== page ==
Breakfast bagel loaded with decisions (courtesy kasiaflickr at Flickr CC)“We never used to have all of these picky eaters with their food allergies.”

As a thrifty child of the Depression, my Mom has no patience with people who won’t just shut up and eat. I get that, and until recently I’ve been able to eat pretty much anything and so has my family, so I agreed with her.

Now, however, my teen daughter is tussling with some digestive issues and has become lactose-intolerant.

We spent a few weeks figuring out which fake milk tasted best and didn’t have a weird taupe color (winner: the H-E-B grocery chain’s Mootopia) and suddenly, I’m having to think about dietary restrictions in a way that I hadn’t before, including when traveling.

How Some Travelers Handle Food Restrictions

Here are some thoughts and resources….

From travel photographer Alison Cornford-Matheson:

“This is a hot topic for me right now as I just learned I may in fact have to go gluten-free. I’m experimenting with it now as I wait for a diagnosis. I live in Belgium and food and dining out is a big part of my life. It’s starting to be more recognised in Brussels at least but still not easy. Bread and pasta free Europe… not so fun.”

From writer Lanora Schoeny Mueller:

France + Italy + LactAid = dairy-free tragedy averted.”

From entrepreneur Shennandoah Diaz:

“I was born on a dairy farm and have to take my own food with me to visit my parents. If I eat gluten or dairy it’s bad for me. Just suffered in Cancun – everything had gluten, dairy, sugars, etc. in it. Should have packed more food! I took gluten-free snacks, nuts, dried fruit, tea, Kashi instant oatmeal, snack bars and Splenda, but everything they made had dairy in it, even the vegetables. I wasn’t prepared.”

Shennandoah also told me that she wishes she’d checked luggage so that liquids restrictions wouldn’t have applied and she could have taken some almond or soy milk.

Pigs prepared for roasting, Hanoi, Vietnam (courtesy flydime at Flickr CC)

From traveler and author Aline Dobbie:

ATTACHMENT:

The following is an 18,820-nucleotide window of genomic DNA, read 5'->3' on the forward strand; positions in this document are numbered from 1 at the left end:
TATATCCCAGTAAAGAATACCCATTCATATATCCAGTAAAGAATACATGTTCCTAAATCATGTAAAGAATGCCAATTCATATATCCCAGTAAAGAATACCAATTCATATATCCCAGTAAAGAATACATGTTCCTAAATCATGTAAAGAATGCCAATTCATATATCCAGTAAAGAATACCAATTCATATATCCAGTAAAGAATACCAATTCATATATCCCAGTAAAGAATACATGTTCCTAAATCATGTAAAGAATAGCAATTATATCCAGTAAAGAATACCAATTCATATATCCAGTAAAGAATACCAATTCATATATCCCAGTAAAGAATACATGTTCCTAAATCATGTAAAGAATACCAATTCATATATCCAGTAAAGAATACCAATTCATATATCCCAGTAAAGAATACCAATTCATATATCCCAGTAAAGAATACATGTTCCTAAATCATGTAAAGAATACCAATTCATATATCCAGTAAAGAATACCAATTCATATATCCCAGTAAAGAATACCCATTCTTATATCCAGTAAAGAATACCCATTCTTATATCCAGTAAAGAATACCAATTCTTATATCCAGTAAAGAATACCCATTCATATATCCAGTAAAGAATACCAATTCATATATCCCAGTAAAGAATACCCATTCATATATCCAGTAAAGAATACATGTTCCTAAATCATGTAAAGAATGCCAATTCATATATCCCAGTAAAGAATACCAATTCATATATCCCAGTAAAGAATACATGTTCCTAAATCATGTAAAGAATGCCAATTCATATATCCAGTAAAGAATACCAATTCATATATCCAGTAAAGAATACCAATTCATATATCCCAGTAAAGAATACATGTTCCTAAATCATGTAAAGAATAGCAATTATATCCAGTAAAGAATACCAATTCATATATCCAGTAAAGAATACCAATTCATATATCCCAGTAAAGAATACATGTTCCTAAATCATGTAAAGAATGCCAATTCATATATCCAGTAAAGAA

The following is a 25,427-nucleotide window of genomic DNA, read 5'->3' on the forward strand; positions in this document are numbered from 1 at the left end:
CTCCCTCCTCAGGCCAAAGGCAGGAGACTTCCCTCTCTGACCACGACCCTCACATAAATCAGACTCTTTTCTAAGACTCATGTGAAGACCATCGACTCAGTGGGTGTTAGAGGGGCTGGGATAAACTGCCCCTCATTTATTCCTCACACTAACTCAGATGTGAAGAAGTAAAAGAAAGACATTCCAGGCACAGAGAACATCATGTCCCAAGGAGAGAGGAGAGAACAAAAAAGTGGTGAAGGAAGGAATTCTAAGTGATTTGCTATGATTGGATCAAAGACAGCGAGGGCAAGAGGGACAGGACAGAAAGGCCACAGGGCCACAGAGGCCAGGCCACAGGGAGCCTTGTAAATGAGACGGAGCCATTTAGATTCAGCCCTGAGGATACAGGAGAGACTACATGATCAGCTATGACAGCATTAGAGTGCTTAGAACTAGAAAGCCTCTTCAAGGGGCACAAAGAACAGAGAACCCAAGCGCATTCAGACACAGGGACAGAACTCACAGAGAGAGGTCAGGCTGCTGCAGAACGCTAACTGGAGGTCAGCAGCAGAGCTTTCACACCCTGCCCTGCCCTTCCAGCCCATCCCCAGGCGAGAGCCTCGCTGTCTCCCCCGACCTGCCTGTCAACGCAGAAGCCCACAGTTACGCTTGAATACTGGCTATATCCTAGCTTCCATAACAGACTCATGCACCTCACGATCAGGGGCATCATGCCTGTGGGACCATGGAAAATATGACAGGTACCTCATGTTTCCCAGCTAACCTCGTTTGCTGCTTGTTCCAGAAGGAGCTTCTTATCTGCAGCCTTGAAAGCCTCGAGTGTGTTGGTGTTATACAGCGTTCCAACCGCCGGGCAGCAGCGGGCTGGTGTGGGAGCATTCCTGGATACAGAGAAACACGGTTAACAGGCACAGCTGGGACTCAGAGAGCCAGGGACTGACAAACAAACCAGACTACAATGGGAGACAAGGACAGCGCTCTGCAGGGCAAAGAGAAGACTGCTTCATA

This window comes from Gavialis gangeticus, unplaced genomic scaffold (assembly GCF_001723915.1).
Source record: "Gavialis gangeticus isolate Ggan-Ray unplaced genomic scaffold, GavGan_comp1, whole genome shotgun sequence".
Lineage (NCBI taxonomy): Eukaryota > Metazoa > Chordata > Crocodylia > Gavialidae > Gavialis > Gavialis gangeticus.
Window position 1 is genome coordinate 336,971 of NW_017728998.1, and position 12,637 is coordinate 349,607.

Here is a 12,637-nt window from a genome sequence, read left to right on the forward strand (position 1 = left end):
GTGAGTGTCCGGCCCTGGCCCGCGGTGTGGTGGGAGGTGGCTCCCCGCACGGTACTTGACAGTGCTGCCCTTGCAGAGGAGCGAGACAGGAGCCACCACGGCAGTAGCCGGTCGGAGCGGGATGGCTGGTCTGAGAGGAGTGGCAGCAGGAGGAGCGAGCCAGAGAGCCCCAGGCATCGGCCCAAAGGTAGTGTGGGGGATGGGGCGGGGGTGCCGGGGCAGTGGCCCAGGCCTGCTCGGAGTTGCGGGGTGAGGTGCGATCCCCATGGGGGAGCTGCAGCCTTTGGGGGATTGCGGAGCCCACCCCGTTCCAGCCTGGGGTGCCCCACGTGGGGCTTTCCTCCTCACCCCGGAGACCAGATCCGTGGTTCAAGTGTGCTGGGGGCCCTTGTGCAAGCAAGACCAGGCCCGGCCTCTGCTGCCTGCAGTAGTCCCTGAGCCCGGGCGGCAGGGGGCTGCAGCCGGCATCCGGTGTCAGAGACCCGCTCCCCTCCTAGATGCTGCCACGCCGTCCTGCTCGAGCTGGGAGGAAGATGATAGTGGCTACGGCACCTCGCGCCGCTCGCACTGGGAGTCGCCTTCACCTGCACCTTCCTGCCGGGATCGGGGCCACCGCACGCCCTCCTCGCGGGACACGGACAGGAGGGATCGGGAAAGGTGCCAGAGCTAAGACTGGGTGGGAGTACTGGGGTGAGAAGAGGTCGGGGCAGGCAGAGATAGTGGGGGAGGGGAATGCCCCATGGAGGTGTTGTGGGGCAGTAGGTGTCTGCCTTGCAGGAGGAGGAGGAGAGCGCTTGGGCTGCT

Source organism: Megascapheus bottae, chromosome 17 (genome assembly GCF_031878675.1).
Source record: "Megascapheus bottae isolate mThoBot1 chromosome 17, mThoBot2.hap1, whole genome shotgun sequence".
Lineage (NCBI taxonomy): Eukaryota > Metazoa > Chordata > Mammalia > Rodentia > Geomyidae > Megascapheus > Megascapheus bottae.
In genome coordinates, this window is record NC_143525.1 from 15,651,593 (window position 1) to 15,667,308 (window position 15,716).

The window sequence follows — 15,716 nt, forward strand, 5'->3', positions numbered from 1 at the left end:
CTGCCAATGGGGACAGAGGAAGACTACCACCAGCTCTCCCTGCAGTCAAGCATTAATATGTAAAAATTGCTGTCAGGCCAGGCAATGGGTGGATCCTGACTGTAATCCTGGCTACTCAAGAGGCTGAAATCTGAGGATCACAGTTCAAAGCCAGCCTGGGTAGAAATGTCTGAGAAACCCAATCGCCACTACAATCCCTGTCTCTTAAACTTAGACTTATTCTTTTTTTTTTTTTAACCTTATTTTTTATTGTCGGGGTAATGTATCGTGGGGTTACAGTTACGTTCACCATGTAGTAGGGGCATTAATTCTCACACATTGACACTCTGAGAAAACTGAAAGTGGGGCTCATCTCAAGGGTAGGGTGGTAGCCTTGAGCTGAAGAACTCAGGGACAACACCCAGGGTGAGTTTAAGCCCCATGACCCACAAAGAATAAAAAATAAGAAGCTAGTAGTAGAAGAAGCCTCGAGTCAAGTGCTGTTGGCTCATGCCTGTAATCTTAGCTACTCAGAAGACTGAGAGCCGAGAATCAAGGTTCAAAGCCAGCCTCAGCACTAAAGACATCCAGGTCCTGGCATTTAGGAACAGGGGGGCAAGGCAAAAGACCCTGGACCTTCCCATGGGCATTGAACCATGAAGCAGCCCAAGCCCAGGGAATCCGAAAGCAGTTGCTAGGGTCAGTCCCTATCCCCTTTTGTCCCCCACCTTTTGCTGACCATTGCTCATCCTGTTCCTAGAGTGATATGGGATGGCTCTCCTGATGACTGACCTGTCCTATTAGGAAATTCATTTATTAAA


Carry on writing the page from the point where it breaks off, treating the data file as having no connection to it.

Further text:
India is [a good] country for gluten problems; they even have other breads made from chick pea or corn flour (but glorious rice is the answer.)”

Extended world traveler Jeanne Dee of SoulTravelers3 fame has been dealing with recent severe dietary restrictions lately (not sure why, she jokes that she, “Must have eaten the wrong Indian food while in Penang,”) but here’s how she’s handled it in remote areas:

“…had to carry a whole bag of herbs and medicines…but I managed quite well. I did miss out on some great food, but I enjoyed some special things too, since I could have bread and simple soups. Bhutan was harder because I cannot have any spice and the food tends to be very spicy. Jordan was fairly easy as I can have bread and hummus. I carried seaweed and miso in my bag too so that I could make a soup out of hot water if nothing was available that I could eat, but didn’t need to use it too much. I could only drink warm water, so that was a challenge, but I managed with a small thermos.”

Jeanne had all of this written down by a doctor to make airport security checkpoints do-able.

Some Resources for Travelers

**  Debbie Dubrow has a series of posts about food allergies on her Delicious Baby family travel blog.

**  Tripbase has a post telling you how to say “I’m Allergic to Peanuts” in 45 languages.

**  Celiac sufferers can get language cards on Celiac Travel that explain their situation.

**  Katie Aune launched a whole blog called Globally Gluten Free: A Resource for Gluten Free Travel.

Since this is all new to me, I’d love to hear more comments and feedback below about how you handle dietary restrictions while traveling. Thanks so much for your thoughts!

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I'm a writer and speaker specializing in tourism, travel and social media. NHRA drag racing fan. Co-founder of Tourism Currents. U.S. Navy veteran. Caffeinated.